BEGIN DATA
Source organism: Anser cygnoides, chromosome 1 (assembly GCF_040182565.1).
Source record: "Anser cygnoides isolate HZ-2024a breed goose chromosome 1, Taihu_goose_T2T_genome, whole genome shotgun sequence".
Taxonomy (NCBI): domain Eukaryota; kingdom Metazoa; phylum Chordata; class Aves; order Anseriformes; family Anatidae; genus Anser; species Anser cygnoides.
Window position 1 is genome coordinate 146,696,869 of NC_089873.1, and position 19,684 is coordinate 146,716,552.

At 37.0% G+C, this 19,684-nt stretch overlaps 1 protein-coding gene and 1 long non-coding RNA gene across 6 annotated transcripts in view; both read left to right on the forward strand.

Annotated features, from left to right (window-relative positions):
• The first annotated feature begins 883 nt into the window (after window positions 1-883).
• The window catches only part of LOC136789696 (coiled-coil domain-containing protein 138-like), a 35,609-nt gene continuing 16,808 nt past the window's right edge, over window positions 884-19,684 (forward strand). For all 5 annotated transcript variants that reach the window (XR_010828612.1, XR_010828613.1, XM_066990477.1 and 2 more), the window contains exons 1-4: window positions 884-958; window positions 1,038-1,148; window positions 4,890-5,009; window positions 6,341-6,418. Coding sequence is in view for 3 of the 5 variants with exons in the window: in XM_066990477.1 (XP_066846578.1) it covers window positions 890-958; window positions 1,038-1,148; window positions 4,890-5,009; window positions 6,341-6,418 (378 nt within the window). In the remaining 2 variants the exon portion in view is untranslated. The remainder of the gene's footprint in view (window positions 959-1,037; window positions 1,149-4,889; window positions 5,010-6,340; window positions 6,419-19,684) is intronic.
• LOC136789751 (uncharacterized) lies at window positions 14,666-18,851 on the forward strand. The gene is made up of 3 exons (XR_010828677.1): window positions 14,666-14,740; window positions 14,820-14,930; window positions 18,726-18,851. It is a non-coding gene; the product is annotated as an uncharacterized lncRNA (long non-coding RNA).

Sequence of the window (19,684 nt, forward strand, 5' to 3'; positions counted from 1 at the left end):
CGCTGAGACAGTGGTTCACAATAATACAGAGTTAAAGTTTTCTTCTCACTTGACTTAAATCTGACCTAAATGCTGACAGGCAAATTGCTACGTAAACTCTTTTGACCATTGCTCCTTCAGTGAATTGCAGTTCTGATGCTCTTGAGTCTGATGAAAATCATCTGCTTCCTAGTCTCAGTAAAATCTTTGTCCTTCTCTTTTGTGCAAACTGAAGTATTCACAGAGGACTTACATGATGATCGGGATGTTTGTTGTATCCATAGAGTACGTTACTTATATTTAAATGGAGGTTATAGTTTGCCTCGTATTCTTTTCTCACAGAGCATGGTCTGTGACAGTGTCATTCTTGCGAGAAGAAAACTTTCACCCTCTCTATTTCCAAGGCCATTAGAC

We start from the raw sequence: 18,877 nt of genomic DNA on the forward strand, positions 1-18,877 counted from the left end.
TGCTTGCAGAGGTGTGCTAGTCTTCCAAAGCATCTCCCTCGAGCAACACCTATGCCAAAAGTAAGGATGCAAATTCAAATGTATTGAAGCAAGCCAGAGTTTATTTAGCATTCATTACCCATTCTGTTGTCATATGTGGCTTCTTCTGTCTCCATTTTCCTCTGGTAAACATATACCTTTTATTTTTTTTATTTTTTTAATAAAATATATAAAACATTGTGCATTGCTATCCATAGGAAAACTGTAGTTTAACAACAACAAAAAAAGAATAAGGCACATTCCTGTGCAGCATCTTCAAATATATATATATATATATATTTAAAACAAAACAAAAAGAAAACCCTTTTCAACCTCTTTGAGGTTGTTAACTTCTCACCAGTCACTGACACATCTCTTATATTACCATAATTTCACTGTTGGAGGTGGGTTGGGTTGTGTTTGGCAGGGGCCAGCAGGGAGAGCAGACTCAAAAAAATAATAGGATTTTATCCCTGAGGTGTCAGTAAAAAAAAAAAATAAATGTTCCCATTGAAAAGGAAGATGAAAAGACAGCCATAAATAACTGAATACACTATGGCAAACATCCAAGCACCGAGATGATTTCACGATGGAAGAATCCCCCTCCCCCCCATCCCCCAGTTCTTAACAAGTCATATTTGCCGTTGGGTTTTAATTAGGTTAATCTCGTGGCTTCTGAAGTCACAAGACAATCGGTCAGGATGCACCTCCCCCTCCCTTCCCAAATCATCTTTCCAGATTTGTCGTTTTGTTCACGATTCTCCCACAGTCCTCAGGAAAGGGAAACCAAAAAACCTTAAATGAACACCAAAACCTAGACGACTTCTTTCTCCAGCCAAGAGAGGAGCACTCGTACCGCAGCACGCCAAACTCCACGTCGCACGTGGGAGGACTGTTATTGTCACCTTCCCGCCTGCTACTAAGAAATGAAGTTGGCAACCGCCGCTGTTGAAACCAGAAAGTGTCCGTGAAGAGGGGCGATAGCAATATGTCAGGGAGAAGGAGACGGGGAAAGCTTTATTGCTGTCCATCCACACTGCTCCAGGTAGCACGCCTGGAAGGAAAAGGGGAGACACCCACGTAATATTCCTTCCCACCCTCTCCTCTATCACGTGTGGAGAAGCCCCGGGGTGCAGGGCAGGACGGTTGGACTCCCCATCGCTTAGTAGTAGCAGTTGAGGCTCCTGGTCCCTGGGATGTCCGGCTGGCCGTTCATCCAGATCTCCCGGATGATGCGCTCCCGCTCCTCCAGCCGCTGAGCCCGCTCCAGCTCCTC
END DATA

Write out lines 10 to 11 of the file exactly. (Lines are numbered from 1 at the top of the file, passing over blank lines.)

Sequence of the window (19,684 nt, forward strand, 5' to 3'; positions counted from 1 at the left end):
CGCTGAGACAGTGGTTCACAATAATACAGAGTTAAAGTTTTCTTCTCACTTGACTTAAATCTGACCTAAATGCTGACAGGCAAATTGCTACGTAAACTCTTTTGACCATTGCTCCTTCAGTGAATTGCAGTTCTGATGCTCTTGAGTCTGATGAAAATCATCTGCTTCCTAGTCTCAGTAAAATCTTTGTCCTTCTCTTTTGTGCAAACTGAAGTATTCACAGAGGACTTACATGATGATCGGGATGTTTGTTGTATCCATAGAGTACGTTACTTATATTTAAATGGAGGTTATAGTTTGCCTCGTATTCTTTTCTCACAGAGCATGGTCTGTGACAGTGTCATTCTTGCGAGAAGAAAACTTTCACCCTCTCTATTTCCAAGGCCATTAGAC